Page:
As first reported by Ian Froeb of the Post-Dispatch, Adam signed the lease for the new space on Monday.

The Tilfords told The Scoop that the concept will pretty much be the same as the existing Mission. There will not be a take-out window though, and no patio seating. “It will have about 120 or 130 seats inside,” Adam said. “It also has a big garage door – a faux four seasons patio, and the door can go up.”

Along with the space and the location, the Tilfords are excited to be so close to iTap, where patrons will be able to order and carry-in Mission food. “We are right around the corner. Our back doors meet,” Jason said.

Look for the new Mission location to open in late spring.

— photo by Michelle Volansky

In This Issue: Trendwatch – A look at what’s on the plate, in the glass and atop our wish list right now

Wednesday, July 17th, 2013

{The High Rise at Mike Shannon’s Steaks and Seafood and Mike Shannon’s Grill}

 

Thank You for Smoking: Barbecue spots may be spreading like wildfire around these parts, but it’s the smoke in our glasses that really has us talking. After a cold-smoke infusion of the bartenders’ wood chips of choice, the liquor becomes a sort of paintbrush, casting its smoky stroke on everything it touches. Dive right in with the smoked-vermouth-laden High on the Hog at Hendricks BBQ or the cold-smoked aperol at Cielo. For a milder entry to this smoker-to-sipper trend, try the High Rise at Mike Shannon’s Steaks and Seafood and Mike Shannon’s Grill, where a flicker of smoke deepens as the cold-smoked ice melts.

Less Is More: When Niche opened the doors to its new Clayton home with a tasting menu-only format, the shift was met with both excitement and frustration. But the renowned fine-dining restaurant isn’t the only one testing the local waters with limited options. Diners at nearby Little Country Gentleman must opt for either the 3-course menu or the grand tasting menu (The latter, numbering around 16 courses, has dropped in price to $78 a head.), while Anthony Devoti is offering a 5-course taster at Five Bistro on The Hill. Will we see more fine-dining spots move in this direction? Considering the creative license such a pared-down approach lends the chef, we sure hope so.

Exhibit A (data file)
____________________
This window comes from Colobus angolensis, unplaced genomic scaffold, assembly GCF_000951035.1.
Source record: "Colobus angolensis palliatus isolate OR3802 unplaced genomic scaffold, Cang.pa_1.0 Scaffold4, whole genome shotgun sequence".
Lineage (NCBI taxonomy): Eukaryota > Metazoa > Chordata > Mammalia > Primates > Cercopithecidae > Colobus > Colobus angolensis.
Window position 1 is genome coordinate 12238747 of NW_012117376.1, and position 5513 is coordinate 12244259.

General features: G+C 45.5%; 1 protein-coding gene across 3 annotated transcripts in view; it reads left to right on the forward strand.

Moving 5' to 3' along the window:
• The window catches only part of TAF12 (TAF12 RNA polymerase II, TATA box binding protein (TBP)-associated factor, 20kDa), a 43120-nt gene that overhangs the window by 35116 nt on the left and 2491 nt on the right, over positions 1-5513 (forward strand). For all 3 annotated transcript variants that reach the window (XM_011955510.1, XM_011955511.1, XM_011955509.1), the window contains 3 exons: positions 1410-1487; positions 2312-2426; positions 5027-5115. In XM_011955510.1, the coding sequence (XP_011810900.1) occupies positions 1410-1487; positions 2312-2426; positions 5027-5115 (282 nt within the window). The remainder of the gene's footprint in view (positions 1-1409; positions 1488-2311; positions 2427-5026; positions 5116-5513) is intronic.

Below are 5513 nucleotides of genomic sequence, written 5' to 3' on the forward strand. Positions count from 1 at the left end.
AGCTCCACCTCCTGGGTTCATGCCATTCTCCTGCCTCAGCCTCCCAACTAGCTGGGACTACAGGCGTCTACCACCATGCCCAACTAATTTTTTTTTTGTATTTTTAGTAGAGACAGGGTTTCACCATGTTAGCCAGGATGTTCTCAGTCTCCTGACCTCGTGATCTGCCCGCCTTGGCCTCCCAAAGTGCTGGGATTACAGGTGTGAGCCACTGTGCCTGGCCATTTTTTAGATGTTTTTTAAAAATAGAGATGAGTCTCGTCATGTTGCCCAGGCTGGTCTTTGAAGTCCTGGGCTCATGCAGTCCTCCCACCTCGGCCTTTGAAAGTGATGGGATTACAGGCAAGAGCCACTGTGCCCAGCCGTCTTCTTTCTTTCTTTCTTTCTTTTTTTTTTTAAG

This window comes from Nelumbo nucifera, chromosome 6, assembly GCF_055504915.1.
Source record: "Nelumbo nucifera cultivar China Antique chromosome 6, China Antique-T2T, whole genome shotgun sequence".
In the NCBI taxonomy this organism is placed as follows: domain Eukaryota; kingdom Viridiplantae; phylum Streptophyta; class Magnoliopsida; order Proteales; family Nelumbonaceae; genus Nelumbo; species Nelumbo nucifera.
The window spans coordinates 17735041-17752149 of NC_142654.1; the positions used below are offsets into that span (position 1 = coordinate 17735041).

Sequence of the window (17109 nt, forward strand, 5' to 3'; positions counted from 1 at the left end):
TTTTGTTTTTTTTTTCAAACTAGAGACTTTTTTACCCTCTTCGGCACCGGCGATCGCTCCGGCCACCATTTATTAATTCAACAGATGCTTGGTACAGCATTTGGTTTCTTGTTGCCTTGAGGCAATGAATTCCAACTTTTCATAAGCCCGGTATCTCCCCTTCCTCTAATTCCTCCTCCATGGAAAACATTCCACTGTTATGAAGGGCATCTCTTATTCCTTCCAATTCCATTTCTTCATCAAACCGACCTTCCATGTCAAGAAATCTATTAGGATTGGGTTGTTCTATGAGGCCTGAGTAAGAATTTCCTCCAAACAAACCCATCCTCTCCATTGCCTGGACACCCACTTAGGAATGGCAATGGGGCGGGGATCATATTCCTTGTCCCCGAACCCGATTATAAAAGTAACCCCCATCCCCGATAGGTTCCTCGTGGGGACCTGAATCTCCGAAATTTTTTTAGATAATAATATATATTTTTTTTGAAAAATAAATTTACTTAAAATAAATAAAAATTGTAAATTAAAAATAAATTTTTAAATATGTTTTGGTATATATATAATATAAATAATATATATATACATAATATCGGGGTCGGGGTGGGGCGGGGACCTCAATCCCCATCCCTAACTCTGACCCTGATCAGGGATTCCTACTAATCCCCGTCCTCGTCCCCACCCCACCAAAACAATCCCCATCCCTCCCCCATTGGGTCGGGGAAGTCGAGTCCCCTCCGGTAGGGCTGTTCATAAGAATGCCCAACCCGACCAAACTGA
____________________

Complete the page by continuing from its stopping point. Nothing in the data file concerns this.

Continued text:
Head, Shoulders, Ears and Toes: You’ve had pig’s face and feet, butt and belly. The latest body part to benefit from the nose-to-tail trend: pig’s ears. We had ‘em deep-fried as a rich counter to hearty kale in a sprightly salad this spring at pop-up restaurant A Good Man Is Hard to Find, and we’ve sliced into the naturally chewy meat rendered silken in a terrine at Farmhaus.

Ingredient Alert: Umami in a Bottle: Considering folks are aging just about everything these days and the fact that so many chefs covet fish sauce as their secret weapon, we should’ve seen this one coming. Sneak into the kitchens everywhere from Blood and Sand to the here-now-gone A Good Man is Hard to Find to newly opened The Libertine, and you’ll find a bottle of BLiS Barrel-Aged Fish Sauce. For this wax-sealed condiment, Red Boat Fish Sauce gets aged for seven months in bourbon barrels that have already worked their magic on BLiS maple syrup. The result: a rich sauce with slight sweetness and subtle smokiness that lets chefs infuse umami into just about anything.

White Out: When YellowTree Farm’s Justin Leszcz grows it, the chefs will come. The latest crop making its way onto menus? Japanese white sweet potatoes. Find them stuffed – along with house-made chorizo – into a taco at Mission Taco Joint or head to Mission’s sister restaurant Milagro Modern Mexican where chorizo and sweet potato are the filling for empanadas or turned into a tasty hash. At Farmhaus, the veggie is cozying up to house-smoked ham and scallops at Farmhaus, and embracing its Asian roots with curried rice at The Agrarian.

Riding the Third Wave: When Scott Carey first opened the doors to his third-wave coffee bar Sump Coffee, he wasn’t sure anyone would be willing to wait for his hand-brewed methods and precisely pulled espresso shots. Two years later, the South City spot is the watering hole of choice for the city’s coffee-loving cognoscenti. And with local coffee chain Kaldi’s launching a renewed focus on hand-brew techniques at all of its cafes, it’s easier than ever to get a taste of coffee’s third wave no matter where you live. Stop by Picasso’s Coffee House in St. Charles, Comet Coffee in Dogtown, VB Chocolate Bar in Cottleville and soon-to-open Rise Coffee House in The Grove for a hand-brewed cup.